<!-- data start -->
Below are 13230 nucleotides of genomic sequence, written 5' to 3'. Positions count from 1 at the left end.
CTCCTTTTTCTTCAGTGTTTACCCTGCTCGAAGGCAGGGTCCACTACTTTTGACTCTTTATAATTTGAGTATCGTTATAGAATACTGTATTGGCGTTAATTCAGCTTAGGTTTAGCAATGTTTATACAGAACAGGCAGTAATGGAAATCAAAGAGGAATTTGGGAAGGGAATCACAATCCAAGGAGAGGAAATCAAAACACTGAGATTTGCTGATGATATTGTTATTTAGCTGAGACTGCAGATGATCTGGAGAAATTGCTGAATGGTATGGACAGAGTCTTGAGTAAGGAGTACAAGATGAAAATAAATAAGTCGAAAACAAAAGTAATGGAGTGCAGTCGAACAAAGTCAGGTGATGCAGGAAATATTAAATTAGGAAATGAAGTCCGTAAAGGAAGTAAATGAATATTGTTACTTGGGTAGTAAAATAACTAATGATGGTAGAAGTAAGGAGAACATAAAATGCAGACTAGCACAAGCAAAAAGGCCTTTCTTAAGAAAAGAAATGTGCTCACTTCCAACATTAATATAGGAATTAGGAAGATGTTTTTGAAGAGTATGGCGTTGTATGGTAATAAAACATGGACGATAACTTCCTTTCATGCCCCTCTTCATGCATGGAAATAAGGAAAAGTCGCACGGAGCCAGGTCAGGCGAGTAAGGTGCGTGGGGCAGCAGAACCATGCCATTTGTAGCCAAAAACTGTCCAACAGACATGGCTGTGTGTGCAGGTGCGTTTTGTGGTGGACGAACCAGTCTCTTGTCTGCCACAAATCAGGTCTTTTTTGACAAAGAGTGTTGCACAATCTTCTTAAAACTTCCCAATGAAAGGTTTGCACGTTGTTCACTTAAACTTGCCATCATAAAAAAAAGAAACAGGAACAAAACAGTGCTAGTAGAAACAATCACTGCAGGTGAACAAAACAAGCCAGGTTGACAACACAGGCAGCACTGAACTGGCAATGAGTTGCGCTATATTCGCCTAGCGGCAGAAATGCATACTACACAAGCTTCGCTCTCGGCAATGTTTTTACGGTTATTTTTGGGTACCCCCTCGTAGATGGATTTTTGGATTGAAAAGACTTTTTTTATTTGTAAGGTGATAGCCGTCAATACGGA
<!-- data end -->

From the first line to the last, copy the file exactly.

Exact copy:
Below are 13230 nucleotides of genomic sequence, written 5' to 3'. Positions count from 1 at the left end.
CTCCTTTTTCTTCAGTGTTTACCCTGCTCGAAGGCAGGGTCCACTACTTTTGACTCTTTATAATTTGAGTATCGTTATAGAATACTGTATTGGCGTTAATTCAGCTTAGGTTTAGCAATGTTTATACAGAACAGGCAGTAATGGAAATCAAAGAGGAATTTGGGAAGGGAATCACAATCCAAGGAGAGGAAATCAAAACACTGAGATTTGCTGATGATATTGTTATTTAGCTGAGACTGCAGATGATCTGGAGAAATTGCTGAATGGTATGGACAGAGTCTTGAGTAAGGAGTACAAGATGAAAATAAATAAGTCGAAAACAAAAGTAATGGAGTGCAGTCGAACAAAGTCAGGTGATGCAGGAAATATTAAATTAGGAAATGAAGTCCGTAAAGGAAGTAAATGAATATTGTTACTTGGGTAGTAAAATAACTAATGATGGTAGAAGTAAGGAGAACATAAAATGCAGACTAGCACAAGCAAAAAGGCCTTTCTTAAGAAAAGAAATGTGCTCACTTCCAACATTAATATAGGAATTAGGAAGATGTTTTTGAAGAGTATGGCGTTGTATGGTAATAAAACATGGACGATAACTTCCTTTCATGCCCCTCTTCATGCATGGAAATAAGGAAAAGTCGCACGGAGCCAGGTCAGGCGAGTAAGGTGCGTGGGGCAGCAGAACCATGCCATTTGTAGCCAAAAACTGTCCAACAGACATGGCTGTGTGTGCAGGTGCGTTTTGTGGTGGACGAACCAGTCTCTTGTCTGCCACAAATCAGGTCTTTTTTGACAAAGAGTGTTGCACAATCTTCTTAAAACTTCCCAATGAAAGGTTTGCACGTTGTTCACTTAAACTTGCCATCATAAAAAAAAGAAACAGGAACAAAACAGTGCTAGTAGAAACAATCACTGCAGGTGAACAAAACAAGCCAGGTTGACAACACAGGCAGCACTGAACTGGCAATGAGTTGCGCTATATTCGCCTAGCGGCAGAAATGCATACTACACAAGCTTCGCTCTCGGCAATGTTTTTACGGTTATTTTTGGGTACCCCCTCGTAGATGGATTTTTGGATTGAAAAGACTTTTTTTATTTGTAAGGTGATAGCCGTCAATACGGA